Mem­o­ries of mother of all ac­ri­mo­nious ar­gu­ments

The Jewish Chronicle - - LIFE -

FROM UP­PER Broad­way to Fifth Av­enue, 23rd Street to the down­town delis and dis­count stores of De­lancey Street, Vi­vian Gor­nick and her mother stroll through Man­hat­tan, bat­tling more than they bond.

In­deed, the ar­gu­men­ta­tive acid in Gor­nick’s Fierce At­tach­ments seems strong enough to burn the side­walks as Gor­nick mère et fille pass by.

This­mem­oirof their­barbedrela­tion­ship (first pub­lished in 1987 and now reprised by Daunt Books) is as hon­est as it is un­ten­der. And there are glimpses of hor­ri­fy­ing hu­mour — as they took the air, Gor­nick’s mother, Bess, would some­times ac­cost com­plete strangers in the street to an­nounce: “This is my daugh­ter. She hates me.” An old friend,

Vi­vian Gornik: can­did con­tretemps meet­ing Gor­nick years later, talked of old times be­fore de­liv­er­ing the cru­ellest coup de grâce: “Your mother never loved you.”

But Fierce At­tach­ments is more than a literary vari­a­tion on the un­sub­tle Mom­mie Dear­est genre. In­ter­spers­ing vivid scenes of their poi­son prom­e­nades, are trans­port­ing vi­gnettes of Gor­nick’s 1950s child­hood in the Bronx. Her ten­e­ment block re­turns to life in all its wash­ing-line hurly burly, its un­savoury in­ti­ma­cies and tragic tech­ni­color.

The Jewish women who held in­ti­mate do­min­ion here were “ur­ban peasants” — crude-tongued, quar­rel­some gos­sips. They knew too much of one another’s busi­ness, but were a ready source of strength and suc­cour. Bess was a cut above, scathing, smart, a one­time com­mu­nist or­gan­iser who nonethe­less be­lieved that love — at least in her own seem­ingly per­fect mar­riage — was the one worth­while jewel in a woman’s life. Gor­nick was just 13 when her fa­ther died, fol­low­ing three swift, suc­ces­sive heart at­tacks.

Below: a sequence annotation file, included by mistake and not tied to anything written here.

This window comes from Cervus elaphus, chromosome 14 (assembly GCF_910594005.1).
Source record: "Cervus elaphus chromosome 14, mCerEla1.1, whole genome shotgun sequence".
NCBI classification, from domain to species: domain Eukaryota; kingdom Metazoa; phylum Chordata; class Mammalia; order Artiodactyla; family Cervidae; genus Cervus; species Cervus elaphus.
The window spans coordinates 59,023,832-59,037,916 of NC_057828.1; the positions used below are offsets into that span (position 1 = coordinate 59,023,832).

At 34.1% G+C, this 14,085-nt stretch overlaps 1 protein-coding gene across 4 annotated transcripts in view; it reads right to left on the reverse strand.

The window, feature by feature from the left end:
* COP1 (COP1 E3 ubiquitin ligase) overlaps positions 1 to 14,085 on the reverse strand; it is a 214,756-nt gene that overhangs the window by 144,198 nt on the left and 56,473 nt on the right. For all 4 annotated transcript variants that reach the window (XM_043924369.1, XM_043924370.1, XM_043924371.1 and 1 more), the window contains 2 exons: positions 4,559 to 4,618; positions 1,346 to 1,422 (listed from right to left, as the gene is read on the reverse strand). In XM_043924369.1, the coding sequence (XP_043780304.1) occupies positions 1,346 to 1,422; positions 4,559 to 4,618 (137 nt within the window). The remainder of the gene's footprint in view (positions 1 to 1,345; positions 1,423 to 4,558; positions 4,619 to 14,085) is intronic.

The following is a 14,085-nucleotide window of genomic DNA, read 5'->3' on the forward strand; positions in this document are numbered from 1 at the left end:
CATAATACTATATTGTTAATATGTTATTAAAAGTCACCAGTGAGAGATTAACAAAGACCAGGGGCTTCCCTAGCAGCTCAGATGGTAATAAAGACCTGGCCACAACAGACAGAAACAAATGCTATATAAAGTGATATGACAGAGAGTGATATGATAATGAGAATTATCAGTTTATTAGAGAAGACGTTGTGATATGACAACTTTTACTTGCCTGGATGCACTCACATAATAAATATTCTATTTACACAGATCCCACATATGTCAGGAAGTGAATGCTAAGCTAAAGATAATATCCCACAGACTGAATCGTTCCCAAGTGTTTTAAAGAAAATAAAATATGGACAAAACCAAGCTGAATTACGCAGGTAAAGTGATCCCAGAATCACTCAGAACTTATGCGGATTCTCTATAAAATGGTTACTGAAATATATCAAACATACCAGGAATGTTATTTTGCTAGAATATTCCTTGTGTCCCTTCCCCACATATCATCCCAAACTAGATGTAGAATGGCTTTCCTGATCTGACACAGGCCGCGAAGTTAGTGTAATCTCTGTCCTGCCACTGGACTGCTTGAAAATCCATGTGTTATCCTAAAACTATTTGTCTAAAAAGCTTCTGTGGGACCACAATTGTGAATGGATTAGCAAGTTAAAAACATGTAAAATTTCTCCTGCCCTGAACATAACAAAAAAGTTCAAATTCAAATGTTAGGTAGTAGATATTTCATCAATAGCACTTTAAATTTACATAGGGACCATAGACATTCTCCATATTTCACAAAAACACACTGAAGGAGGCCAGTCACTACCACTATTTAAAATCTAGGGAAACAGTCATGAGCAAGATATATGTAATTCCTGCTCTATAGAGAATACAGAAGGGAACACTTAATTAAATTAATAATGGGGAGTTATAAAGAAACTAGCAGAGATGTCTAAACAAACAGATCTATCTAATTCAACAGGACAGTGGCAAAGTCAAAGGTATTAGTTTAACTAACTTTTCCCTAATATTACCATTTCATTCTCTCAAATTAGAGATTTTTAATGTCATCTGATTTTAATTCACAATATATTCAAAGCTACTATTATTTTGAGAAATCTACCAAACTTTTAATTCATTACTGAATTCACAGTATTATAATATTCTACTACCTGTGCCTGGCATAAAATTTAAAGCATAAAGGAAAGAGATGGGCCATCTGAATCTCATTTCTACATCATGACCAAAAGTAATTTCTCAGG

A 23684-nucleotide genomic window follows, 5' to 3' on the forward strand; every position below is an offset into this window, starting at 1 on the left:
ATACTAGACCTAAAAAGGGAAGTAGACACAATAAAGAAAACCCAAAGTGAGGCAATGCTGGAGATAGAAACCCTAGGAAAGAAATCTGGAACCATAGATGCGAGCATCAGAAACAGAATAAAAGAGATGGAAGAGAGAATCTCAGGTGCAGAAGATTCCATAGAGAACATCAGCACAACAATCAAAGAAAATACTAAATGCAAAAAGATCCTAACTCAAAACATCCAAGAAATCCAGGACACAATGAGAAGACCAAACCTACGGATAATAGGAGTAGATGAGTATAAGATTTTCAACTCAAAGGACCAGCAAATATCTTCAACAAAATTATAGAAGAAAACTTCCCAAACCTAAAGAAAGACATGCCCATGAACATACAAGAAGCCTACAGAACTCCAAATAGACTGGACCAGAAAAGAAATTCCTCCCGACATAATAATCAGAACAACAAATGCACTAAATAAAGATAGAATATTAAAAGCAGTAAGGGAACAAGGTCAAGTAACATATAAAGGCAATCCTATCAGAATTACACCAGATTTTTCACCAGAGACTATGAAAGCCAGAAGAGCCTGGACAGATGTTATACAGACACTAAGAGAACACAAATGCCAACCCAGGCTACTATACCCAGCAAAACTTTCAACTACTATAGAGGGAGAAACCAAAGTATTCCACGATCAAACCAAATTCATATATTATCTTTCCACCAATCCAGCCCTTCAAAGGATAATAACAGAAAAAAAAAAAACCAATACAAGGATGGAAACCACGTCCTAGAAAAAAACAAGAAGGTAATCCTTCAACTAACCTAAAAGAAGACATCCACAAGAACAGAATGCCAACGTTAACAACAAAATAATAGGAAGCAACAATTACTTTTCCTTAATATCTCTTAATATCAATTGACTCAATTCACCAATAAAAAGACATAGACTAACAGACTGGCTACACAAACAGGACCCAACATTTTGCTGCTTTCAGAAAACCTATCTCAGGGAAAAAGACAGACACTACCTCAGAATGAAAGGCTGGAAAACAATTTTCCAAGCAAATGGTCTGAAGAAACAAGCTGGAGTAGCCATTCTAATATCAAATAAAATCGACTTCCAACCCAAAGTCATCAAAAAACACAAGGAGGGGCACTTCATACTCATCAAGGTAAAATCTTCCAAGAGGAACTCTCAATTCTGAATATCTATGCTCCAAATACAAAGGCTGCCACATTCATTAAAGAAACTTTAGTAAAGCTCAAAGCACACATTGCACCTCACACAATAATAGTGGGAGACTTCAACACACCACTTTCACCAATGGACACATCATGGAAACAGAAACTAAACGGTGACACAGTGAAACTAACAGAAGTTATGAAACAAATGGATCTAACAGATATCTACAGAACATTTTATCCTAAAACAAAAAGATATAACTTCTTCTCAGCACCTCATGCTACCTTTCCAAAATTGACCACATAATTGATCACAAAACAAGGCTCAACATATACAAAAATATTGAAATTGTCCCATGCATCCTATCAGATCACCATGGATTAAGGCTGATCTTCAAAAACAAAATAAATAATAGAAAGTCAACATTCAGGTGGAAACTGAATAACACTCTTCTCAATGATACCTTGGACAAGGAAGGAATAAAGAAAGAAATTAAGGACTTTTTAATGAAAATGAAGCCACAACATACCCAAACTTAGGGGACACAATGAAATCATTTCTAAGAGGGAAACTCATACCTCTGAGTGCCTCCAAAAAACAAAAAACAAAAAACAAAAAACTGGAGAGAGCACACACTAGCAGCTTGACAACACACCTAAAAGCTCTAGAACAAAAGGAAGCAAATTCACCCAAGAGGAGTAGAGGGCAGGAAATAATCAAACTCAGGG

In­formed by hos­pi­tal tele­gram, Bess never re­cov­ered: ma­rooned in life­long grief and de­pres­sion, she sought to throw her­self into her hus­band’s open grave, mourn­ing so long and ef­fu­sively that there was no space for young Vi­vian to dis­charge any dis­tress of her o wn. A n x i e t y and fear bound Gor­nick to her mother’s side.

Although she would later grad­u­ate in English literature and em­brace full-on fem­i­nism, Gor­nick never quite threw off the no­tion that a good mar­riage is woman’s high­est ideal. This clashed con­fus­ingly with the siren song she’d learned too young from neigh­bour Net­tie, who as­suaged her own wid­owed lone­li­ness with a string of gen­tle­men call­ers (in­clud- ing the lo­cal priest). Net­tie’s gift to the teenage Gor­nick was a crash course in sex­ual wiles.

Gor­nick’s nar­ra­tive springs from that trans­form­ing time when young women sought to slough off their in­her­ited pas­siv­ity. “Life is dif­fi­cult: a glory and a pun­ish­ment,” she ob­serves, kick­ing against the stereo­type of a sex born to clean and suf­fer.

Her own three failed re­la­tion­ships earn scant com­pas­sion from her mother — “Why do you pick one schlemiel af­ter another… Do you do this to make me mis­er­able?”

The memoir is a tale of two women both un­ful­filled and want­ing more, rarely able to call a mu­tual truce, yet too grudg­ingly alike to sep­a­rate for long. Un­sur­pris­ingly, on read­ing this newly pub­lished edi­tion, Bess ac­cused her daugh­ter of hold­ing her up to public ridicule. In­trigu­ingly, a year on, she was sign­ing copies.

Her mother an­nounced to com­plete strangers: ‘This is my daugh­ter. She hates me.’

Madeleine Kings­ley is a free­lance writer

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